This game begs you to try different options and have fun doing it. You can try to achieve an objective by the book, or by using stealth, or by killing everyone in your way. You can do it alone or with companions. And even if you mess up, you know that the game will not punish you too hard - who knows, it may even reward you for it! It is also in great part about fun, because even though you cannot exit the Dome, even though you witnessed a cataclysm and a lunatic maelstrom is threatening to wipe everything out... well, people around you still live on, and society is depicted as a cliché that you can exploit, laugh at or be part of.
The developers have pushed the outside of the envelope in some directions, trying to give choices, numerous dialogues, varied quests and exploration, but the price to pay is uneven depth in many of those elements. It feels a little bit as if they threw everything they had in the first half of the game, got worn out and couldn't keep quite the same standard until the end. The base is very strong though; even if the mechanics need tuning, the skill system is sound, and the UI, the graphics and the locations are well crafted.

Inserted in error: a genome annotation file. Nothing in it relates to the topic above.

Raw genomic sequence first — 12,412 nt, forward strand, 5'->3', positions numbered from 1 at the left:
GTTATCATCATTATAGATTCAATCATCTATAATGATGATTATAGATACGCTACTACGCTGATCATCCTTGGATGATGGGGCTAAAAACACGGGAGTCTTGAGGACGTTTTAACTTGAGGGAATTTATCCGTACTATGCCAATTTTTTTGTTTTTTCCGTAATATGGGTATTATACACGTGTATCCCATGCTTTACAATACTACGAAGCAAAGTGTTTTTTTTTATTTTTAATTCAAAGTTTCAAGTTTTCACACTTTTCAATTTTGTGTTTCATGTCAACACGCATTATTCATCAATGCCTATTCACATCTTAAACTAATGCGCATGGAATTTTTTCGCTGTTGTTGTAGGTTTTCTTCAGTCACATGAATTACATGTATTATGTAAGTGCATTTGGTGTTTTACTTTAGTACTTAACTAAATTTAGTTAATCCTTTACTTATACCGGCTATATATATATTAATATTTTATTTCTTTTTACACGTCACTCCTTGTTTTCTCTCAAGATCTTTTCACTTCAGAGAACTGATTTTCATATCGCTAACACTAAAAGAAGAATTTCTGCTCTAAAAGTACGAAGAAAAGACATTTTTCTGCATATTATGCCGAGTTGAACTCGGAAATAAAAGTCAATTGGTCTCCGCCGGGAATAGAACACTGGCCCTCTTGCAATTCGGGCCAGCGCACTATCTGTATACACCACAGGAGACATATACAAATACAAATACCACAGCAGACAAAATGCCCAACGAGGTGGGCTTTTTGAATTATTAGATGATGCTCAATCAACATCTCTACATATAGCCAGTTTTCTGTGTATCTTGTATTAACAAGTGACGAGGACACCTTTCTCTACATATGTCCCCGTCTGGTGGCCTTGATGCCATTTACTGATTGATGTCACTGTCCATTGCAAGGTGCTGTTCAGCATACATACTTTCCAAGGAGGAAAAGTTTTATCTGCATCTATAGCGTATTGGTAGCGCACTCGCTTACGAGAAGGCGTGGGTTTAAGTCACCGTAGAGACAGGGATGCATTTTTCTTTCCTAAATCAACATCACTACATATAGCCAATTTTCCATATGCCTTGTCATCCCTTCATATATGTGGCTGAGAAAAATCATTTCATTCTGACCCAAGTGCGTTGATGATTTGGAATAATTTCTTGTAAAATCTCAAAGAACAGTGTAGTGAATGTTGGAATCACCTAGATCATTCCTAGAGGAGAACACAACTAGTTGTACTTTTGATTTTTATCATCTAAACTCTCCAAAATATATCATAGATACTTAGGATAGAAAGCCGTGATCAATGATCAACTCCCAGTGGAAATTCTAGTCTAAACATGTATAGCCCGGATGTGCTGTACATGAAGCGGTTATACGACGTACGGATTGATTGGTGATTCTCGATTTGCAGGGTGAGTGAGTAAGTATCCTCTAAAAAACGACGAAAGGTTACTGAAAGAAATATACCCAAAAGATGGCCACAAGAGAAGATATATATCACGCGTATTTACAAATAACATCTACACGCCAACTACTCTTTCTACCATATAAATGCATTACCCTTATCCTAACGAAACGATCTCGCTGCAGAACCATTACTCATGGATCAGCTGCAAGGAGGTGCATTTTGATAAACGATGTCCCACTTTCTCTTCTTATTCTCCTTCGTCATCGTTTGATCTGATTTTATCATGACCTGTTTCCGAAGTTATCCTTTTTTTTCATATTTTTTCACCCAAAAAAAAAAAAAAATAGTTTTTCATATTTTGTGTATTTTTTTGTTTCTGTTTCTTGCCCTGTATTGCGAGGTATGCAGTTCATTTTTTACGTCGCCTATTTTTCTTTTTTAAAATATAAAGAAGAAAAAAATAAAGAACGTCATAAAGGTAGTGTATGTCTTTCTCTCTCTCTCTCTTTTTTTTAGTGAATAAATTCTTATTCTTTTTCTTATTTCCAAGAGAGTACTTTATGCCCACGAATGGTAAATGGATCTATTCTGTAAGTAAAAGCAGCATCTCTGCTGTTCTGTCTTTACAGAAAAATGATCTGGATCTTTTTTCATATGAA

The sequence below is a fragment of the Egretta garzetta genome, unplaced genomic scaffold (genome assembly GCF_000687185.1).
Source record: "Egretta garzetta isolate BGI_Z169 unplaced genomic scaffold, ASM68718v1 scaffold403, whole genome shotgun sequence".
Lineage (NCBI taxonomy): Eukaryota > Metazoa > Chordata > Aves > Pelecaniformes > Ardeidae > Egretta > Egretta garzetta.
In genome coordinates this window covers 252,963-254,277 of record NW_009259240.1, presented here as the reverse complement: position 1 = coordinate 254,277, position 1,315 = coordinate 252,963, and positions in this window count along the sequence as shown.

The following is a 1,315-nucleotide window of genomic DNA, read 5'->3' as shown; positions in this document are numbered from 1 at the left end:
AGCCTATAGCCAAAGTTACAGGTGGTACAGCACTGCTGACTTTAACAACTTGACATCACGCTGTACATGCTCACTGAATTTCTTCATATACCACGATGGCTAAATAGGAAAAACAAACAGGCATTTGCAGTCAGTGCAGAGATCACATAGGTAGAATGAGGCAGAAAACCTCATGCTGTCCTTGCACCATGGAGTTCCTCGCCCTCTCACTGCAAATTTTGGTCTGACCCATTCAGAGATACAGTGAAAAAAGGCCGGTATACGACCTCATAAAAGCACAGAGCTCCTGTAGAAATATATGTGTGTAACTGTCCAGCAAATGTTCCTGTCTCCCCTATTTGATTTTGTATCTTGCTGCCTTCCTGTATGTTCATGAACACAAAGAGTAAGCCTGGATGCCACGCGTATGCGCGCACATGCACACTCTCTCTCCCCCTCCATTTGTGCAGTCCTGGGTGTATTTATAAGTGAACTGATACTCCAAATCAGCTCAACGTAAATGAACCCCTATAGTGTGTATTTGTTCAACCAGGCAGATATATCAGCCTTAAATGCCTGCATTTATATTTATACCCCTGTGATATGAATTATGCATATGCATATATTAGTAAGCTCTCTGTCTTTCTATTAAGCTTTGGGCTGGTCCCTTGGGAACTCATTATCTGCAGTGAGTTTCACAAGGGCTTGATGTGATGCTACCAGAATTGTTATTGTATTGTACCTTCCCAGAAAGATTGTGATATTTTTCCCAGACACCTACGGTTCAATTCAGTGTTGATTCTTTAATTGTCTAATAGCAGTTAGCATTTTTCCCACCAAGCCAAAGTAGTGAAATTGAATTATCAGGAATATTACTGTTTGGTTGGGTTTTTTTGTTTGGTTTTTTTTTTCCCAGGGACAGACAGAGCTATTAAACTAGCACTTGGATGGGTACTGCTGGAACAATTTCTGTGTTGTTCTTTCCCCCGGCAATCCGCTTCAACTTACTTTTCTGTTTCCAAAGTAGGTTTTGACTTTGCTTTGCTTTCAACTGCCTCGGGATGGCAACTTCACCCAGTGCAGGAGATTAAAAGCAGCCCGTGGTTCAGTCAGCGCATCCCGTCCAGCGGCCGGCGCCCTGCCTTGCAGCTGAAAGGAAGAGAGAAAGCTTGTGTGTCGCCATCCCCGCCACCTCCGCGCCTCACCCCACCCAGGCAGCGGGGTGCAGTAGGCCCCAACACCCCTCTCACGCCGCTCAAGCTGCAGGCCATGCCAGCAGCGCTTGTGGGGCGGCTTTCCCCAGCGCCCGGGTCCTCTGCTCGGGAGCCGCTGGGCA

Dark Crystal Games is still working on Encased. The two next major patches will flesh out the content (patch #3) and tune the game mechanics (patch #4), so hopefully they will cover most of these little shortcomings.
Developer: Dark Crystal Games
Play-time: 40-60 hours
Voice-acting: Partially voiced
Regions & platforms
· Platform: PC
· Released at 2021-09-07
· Publisher: Prime Matter
- Good balance of story, quest, exploration and combat
- Variety of quests and dialogues
- Multiple approaches in quests, exploration, dialogues
- Design of locations, setting theme
- UI and game presentation
- Decreased content in the 2nd half
- Overall difficulty tuning (too easy)
- Shallow companions
- Poor AI / pathfinding